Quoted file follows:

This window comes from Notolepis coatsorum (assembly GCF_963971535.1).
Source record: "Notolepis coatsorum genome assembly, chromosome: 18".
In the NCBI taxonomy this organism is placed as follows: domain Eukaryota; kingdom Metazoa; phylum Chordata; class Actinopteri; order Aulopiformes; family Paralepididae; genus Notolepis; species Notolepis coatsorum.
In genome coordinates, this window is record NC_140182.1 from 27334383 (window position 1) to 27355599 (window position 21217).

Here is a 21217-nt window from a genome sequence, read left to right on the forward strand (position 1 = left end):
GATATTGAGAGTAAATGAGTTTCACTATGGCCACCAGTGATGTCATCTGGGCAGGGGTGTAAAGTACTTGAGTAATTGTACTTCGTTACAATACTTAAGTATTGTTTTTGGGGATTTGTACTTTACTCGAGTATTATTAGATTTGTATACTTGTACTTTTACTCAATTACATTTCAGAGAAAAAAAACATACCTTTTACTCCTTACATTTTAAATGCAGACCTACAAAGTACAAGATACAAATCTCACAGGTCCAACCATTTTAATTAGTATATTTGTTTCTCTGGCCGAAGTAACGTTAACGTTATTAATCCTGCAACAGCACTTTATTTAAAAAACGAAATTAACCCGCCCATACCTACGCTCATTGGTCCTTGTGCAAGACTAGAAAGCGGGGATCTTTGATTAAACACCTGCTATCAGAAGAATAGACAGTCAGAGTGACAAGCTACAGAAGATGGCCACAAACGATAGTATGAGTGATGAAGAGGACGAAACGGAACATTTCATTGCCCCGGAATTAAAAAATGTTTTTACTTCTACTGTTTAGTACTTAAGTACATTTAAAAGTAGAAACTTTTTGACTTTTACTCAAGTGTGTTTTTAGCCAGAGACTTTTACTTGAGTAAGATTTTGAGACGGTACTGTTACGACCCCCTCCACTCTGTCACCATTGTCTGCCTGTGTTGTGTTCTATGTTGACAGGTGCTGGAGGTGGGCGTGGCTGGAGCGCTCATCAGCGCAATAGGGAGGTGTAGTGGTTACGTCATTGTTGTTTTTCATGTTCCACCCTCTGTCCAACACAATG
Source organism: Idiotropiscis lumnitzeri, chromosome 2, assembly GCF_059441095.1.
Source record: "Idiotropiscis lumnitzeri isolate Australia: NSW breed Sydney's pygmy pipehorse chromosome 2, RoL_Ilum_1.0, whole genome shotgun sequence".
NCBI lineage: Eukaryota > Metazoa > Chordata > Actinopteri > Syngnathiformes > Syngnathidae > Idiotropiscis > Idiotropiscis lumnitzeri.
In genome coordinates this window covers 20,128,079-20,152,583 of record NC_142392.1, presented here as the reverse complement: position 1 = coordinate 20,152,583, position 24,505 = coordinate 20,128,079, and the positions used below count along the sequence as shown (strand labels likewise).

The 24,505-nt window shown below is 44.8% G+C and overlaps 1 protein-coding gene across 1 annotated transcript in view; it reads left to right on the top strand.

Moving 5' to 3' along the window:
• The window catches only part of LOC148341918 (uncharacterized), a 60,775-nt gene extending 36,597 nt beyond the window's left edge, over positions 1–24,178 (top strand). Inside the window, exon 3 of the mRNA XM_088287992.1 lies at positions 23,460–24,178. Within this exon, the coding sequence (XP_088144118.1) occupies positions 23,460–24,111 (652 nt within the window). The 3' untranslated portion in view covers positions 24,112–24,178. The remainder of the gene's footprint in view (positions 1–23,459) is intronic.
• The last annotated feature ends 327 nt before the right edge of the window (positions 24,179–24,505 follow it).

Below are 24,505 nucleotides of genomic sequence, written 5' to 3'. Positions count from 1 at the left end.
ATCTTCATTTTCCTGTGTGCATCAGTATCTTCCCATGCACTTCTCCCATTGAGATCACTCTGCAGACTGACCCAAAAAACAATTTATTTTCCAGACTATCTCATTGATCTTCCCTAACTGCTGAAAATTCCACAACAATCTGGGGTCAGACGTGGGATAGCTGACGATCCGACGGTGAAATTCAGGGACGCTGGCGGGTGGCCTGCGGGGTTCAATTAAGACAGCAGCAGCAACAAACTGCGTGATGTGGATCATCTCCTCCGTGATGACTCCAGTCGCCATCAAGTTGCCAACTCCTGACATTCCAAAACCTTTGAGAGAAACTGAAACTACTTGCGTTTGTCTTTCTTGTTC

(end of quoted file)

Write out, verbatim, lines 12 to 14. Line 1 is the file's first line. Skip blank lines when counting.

Moving 5' to 3' along the window:
• The window catches only part of LOC148341918 (uncharacterized), a 60,775-nt gene extending 36,597 nt beyond the window's left edge, over positions 1–24,178 (top strand). Inside the window, exon 3 of the mRNA XM_088287992.1 lies at positions 23,460–24,178. Within this exon, the coding sequence (XP_088144118.1) occupies positions 23,460–24,111 (652 nt within the window). The 3' untranslated portion in view covers positions 24,112–24,178. The remainder of the gene's footprint in view (positions 1–23,459) is intronic.
• The last annotated feature ends 327 nt before the right edge of the window (positions 24,179–24,505 follow it).